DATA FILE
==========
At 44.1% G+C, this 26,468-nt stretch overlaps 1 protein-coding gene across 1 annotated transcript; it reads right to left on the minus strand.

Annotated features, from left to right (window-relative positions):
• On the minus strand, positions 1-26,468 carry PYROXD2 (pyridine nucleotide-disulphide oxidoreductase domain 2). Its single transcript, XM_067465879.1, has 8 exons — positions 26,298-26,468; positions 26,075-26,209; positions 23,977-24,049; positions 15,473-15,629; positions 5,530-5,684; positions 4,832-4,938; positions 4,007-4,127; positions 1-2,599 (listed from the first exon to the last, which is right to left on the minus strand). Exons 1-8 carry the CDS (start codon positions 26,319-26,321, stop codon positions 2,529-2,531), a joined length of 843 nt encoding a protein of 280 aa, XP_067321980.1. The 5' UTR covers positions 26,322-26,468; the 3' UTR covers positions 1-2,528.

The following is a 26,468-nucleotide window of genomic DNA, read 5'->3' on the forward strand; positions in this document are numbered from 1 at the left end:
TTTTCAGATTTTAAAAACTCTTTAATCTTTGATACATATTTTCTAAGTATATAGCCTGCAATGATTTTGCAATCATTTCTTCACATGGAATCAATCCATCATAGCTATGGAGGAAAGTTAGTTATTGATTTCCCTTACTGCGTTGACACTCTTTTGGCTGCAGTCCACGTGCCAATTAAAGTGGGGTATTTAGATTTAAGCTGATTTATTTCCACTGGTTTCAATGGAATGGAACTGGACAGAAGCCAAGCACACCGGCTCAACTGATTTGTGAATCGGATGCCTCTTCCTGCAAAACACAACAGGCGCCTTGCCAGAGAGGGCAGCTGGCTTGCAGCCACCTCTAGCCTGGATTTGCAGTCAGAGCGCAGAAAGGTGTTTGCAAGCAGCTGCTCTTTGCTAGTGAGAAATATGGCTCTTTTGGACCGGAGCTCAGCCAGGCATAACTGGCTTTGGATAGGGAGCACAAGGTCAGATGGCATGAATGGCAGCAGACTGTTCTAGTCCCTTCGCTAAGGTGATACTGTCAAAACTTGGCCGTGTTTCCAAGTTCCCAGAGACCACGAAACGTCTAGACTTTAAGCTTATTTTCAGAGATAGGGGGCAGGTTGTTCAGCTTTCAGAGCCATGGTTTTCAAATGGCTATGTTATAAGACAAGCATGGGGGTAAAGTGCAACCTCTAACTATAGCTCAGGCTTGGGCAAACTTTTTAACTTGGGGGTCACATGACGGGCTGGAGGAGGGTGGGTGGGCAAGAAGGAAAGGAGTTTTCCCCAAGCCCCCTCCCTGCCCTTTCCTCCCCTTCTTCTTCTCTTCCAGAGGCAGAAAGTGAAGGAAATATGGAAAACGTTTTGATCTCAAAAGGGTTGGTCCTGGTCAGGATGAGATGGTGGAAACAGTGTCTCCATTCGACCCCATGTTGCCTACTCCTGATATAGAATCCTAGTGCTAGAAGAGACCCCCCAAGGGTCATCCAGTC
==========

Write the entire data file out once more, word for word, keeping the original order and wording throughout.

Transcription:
At 44.1% G+C, this 26,468-nt stretch overlaps 1 protein-coding gene across 1 annotated transcript; it reads right to left on the minus strand.

Annotated features, from left to right (window-relative positions):
• On the minus strand, positions 1-26,468 carry PYROXD2 (pyridine nucleotide-disulphide oxidoreductase domain 2). Its single transcript, XM_067465879.1, has 8 exons — positions 26,298-26,468; positions 26,075-26,209; positions 23,977-24,049; positions 15,473-15,629; positions 5,530-5,684; positions 4,832-4,938; positions 4,007-4,127; positions 1-2,599 (listed from the first exon to the last, which is right to left on the minus strand). Exons 1-8 carry the CDS (start codon positions 26,319-26,321, stop codon positions 2,529-2,531), a joined length of 843 nt encoding a protein of 280 aa, XP_067321980.1. The 5' UTR covers positions 26,322-26,468; the 3' UTR covers positions 1-2,528.

The following is a 26,468-nucleotide window of genomic DNA, read 5'->3' on the forward strand; positions in this document are numbered from 1 at the left end:
TTTTCAGATTTTAAAAACTCTTTAATCTTTGATACATATTTTCTAAGTATATAGCCTGCAATGATTTTGCAATCATTTCTTCACATGGAATCAATCCATCATAGCTATGGAGGAAAGTTAGTTATTGATTTCCCTTACTGCGTTGACACTCTTTTGGCTGCAGTCCACGTGCCAATTAAAGTGGGGTATTTAGATTTAAGCTGATTTATTTCCACTGGTTTCAATGGAATGGAACTGGACAGAAGCCAAGCACACCGGCTCAACTGATTTGTGAATCGGATGCCTCTTCCTGCAAAACACAACAGGCGCCTTGCCAGAGAGGGCAGCTGGCTTGCAGCCACCTCTAGCCTGGATTTGCAGTCAGAGCGCAGAAAGGTGTTTGCAAGCAGCTGCTCTTTGCTAGTGAGAAATATGGCTCTTTTGGACCGGAGCTCAGCCAGGCATAACTGGCTTTGGATAGGGAGCACAAGGTCAGATGGCATGAATGGCAGCAGACTGTTCTAGTCCCTTCGCTAAGGTGATACTGTCAAAACTTGGCCGTGTTTCCAAGTTCCCAGAGACCACGAAACGTCTAGACTTTAAGCTTATTTTCAGAGATAGGGGGCAGGTTGTTCAGCTTTCAGAGCCATGGTTTTCAAATGGCTATGTTATAAGACAAGCATGGGGGTAAAGTGCAACCTCTAACTATAGCTCAGGCTTGGGCAAACTTTTTAACTTGGGGGTCACATGACGGGCTGGAGGAGGGTGGGTGGGCAAGAAGGAAAGGAGTTTTCCCCAAGCCCCCTCCCTGCCCTTTCCTCCCCTTCTTCTTCTCTTCCAGAGGCAGAAAGTGAAGGAAATATGGAAAACGTTTTGATCTCAAAAGGGTTGGTCCTGGTCAGGATGAGATGGTGGAAACAGTGTCTCCATTCGACCCCATGTTGCCTACTCCTGATATAGAATCCTAGTGCTAGAAGAGACCCCCCAAGGGTCATCCAGTC